THE SPIRIT OF ’76.–

While the Senate of Maryland were in session in the State House, at Annapolis, a number of soldiers entered the ante-room, and inquired if the Senate Chamber was not the place where Gen. Washington once stood. An employee of the House answered that it was, and showed one of them, as near as he could, the spot where Washington stood when he resigned his commission. The young man reverently approached the spot, and standing for several minutes apparently fixed to the place, hastily turned and left the Chamber, exclaiming, that he could stand it no longer, for he “felt his Fourth of July rising too fast.”

Originally posted 2008-06-24 11:53:18.

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THE GUERRILLAS.

THE GUERRILLAS.

BY S. TEAKLE WALLIS.

AWAKE and to horse, my brothers!
For the dawn is glimmering gray,
And hark! in the crackling brushwood
There are feet that tread this way.

“Who cometh?” “A friend.” “What tidings?”
“O God! I sicken to tell;
For the earth seems earth no longer,
And its sights are sights of hell!

“From the far-off conquered cities
Comes a voice of stifled wail,
And the shrieks and moans of the houseless
Ring out like a dirge on the gale.

“I’ve seen from the smoking village
Our mothers and daughters fly;
I’ve seen where the little children
Sank down in the furrows to die.

On the banks of the battle-stained river
I stood as the moonlight shone,
And it glared on the face of my brother
As the sad wave swept him on.

“Where my home was glad are ashes,
And horrors and shame had been there,
For I found on the fallen lintel
This tress of my wife’s torn hair!

“They are turning the slaves upon us,
And with more than the fiend’s worst art
Have uncovered the fire of the savage
That slept in his untaught heart!

“The ties to our hearths that bound him,
They have rent with curses away,
And maddened him, with their madness,
To be almost as brutal as they.

“With halter, and torch, and Bible,
And hymns to the sound of the drum,
They preach the gospel of murder,
And pray for lust’s kingdom to come.

“To saddle! to saddle! my brothers!
Look up to the rising sun,
And ask of the God who shines there
Whether deeds like these shall be done.

“Wherever the Vandal cometh
Press home to his heart with your steel,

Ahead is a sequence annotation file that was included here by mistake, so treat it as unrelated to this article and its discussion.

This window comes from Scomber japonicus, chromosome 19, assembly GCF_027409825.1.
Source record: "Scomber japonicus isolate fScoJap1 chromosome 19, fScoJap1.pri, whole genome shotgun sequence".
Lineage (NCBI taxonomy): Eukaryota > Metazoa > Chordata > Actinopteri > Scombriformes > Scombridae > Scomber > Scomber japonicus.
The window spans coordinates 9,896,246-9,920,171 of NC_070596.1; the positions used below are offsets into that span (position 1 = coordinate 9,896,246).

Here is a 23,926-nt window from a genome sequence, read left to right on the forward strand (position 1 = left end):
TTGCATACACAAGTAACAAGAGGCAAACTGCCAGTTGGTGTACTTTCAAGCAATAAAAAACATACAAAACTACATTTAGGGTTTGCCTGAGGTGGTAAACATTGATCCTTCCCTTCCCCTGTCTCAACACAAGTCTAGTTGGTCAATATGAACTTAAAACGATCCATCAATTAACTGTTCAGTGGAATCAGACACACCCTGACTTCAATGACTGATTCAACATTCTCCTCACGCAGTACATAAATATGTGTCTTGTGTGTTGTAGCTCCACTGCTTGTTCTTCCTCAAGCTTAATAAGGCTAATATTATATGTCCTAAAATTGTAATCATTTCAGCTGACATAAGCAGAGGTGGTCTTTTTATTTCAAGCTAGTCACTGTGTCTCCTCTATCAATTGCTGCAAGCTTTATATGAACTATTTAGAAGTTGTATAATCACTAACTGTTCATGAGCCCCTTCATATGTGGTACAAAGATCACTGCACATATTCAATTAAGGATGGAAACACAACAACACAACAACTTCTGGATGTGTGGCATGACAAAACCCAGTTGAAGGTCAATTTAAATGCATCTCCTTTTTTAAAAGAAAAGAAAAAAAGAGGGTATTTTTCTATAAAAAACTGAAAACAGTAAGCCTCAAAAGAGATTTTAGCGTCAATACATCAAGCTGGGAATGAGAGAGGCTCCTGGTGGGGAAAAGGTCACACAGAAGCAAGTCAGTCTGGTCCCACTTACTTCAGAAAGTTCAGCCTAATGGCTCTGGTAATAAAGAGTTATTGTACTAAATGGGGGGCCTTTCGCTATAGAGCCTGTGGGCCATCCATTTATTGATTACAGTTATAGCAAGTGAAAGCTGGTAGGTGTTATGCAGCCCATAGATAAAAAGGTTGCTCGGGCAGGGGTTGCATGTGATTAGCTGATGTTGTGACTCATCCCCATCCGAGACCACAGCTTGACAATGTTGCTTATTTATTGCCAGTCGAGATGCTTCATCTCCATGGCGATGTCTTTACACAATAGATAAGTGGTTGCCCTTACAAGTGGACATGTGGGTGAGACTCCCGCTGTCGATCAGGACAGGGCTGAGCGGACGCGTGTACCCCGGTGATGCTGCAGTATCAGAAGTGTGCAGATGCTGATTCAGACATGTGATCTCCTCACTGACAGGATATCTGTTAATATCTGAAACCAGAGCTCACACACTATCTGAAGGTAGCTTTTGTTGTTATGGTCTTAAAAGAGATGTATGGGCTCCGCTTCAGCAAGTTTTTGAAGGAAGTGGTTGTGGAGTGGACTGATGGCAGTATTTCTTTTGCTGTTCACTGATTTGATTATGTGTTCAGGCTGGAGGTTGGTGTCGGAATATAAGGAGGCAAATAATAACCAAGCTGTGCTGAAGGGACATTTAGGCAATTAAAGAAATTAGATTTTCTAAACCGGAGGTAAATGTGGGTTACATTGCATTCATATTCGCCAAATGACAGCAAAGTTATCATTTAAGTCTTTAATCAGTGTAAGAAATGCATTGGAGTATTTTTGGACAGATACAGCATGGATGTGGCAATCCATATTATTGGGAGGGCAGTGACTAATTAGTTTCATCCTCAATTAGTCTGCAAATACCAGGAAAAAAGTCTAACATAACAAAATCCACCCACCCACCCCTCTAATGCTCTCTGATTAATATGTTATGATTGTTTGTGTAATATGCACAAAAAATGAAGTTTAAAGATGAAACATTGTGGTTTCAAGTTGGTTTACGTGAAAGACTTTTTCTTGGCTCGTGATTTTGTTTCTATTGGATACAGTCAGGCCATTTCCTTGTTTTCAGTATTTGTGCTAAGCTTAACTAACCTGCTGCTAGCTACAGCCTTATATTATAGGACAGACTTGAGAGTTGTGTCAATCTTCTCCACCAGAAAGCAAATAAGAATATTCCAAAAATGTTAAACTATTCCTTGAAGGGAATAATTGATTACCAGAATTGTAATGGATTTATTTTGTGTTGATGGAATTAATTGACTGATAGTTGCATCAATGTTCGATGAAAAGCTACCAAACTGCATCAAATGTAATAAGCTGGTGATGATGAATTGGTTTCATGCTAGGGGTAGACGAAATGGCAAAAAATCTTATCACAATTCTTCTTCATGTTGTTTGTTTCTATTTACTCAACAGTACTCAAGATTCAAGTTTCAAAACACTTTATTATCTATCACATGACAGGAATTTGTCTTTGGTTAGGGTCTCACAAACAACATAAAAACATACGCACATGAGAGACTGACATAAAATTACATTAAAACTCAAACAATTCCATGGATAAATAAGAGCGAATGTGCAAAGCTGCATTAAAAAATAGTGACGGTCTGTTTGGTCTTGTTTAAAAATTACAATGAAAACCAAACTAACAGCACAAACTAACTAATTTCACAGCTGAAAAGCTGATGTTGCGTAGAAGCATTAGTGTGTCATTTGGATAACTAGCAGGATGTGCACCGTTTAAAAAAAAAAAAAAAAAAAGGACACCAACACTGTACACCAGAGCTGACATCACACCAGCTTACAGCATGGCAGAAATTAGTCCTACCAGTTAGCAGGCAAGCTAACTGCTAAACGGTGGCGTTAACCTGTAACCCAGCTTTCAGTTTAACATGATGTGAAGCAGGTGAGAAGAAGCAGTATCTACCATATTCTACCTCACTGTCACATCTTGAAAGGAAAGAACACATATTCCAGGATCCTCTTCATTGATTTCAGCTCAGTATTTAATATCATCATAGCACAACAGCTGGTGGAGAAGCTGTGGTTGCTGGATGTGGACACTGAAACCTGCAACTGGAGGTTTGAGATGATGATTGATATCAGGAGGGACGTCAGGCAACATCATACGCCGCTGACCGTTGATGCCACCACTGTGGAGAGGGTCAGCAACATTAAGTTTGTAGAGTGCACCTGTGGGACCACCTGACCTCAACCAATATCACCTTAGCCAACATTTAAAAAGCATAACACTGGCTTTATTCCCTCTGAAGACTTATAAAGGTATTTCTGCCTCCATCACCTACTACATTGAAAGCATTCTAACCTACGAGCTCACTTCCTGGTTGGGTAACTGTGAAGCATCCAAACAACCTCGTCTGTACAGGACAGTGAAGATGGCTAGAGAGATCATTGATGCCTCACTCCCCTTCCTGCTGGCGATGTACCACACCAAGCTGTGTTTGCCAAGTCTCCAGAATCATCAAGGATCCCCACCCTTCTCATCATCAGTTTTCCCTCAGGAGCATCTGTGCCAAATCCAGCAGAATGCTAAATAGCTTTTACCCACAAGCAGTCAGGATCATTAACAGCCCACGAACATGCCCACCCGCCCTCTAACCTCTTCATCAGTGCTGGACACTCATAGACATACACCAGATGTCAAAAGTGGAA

And when at his bosom you cannot,
Like the serpent, go strike at his heel.

“Through thicket and wood go hunt him,
Creep up to his camp-fire side,
And let ten of his corpses blacken,
Where one of our brothers hath died.

’In his fainting foot-sore marches,
In his flight from the stricken fray,
In the snare of the lonely ambush,
The debts we owe him pay.

“In God’s hand alone is vengeance,
But he strikes with the hands of men,
And his blight would wither our manhood
If we smite not the smiter again.

“By the graves where our fathers slumber,
By the shrines where our mothers prayed,
By our homes, and hopes, and freedom,
Let every man swear on his blade,

“That he will not sheath nor stay it,
Till from point to hilt it glow
With the flush of Almighty vengeance
In the blood of the felon foe.”

They swore—and the answering sunlight
Leaped red from their lifted swords,
And the hate in their hearts made echo
To the wrath in their burning words.

There’s weeping in all New England,
And by Schuylkill’s banks a knell,
And the widows there, and the orphans,
How the oath was kept can tell.

Originally posted 2008-06-23 11:54:14.

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A WIFE ON THE BATTLE-FIELD.-

The following extract from a letter, dated at Corinth, on the 6th of October, 1862, vividly portrays the fearful emotions and anxious thoughts which torture the mind of an observer during the progress of battle, and narrates but one of the many harrowing scenes of war:

“O, my friend! how can I tell you of the tortures that have nearly crazed me, for the last three days? Pen is powerless to trace, words weak to convey one tithe of the misery I have endured. I thought myself strong before. I have seen so much of suffering that I thought my nerves had grown steady, and I could bear anything; but to-day I am weak and trembling, like a frightened child.

“But do not wonder at it. My dear husband lies besides me, wounded unto death, perhaps. I have lost all hope of saving him, though I thank God for the privilege of being this moment beside him. And, besides this, all around me the sufferers lie moaning in agony. There has been little time to tend them, poor fellows. True, the surgeons are busy all the time, but all the wounded have not yet been brought in, and it seems as if the time will never come when our brave man shall have been made comfortable as circumstances may permit. It is awful to look around me. I can see every imaginable form of suffering, and yet am helpless to aid them any of consequence.

“Since night before last I have not left my husband’s side for a moment, except to get such things as I required, or to hand some poor fellow a cup of water. Even as I write, my heart throbs achingly to hear the deep groans and sharp cries about me. F—– is sleeping, but I dare not close my eyes, lest he should die while I sleep. And it is to keep awake, and in a manner relieve my overburdened heart, that I am now writing you under such sad circumstances.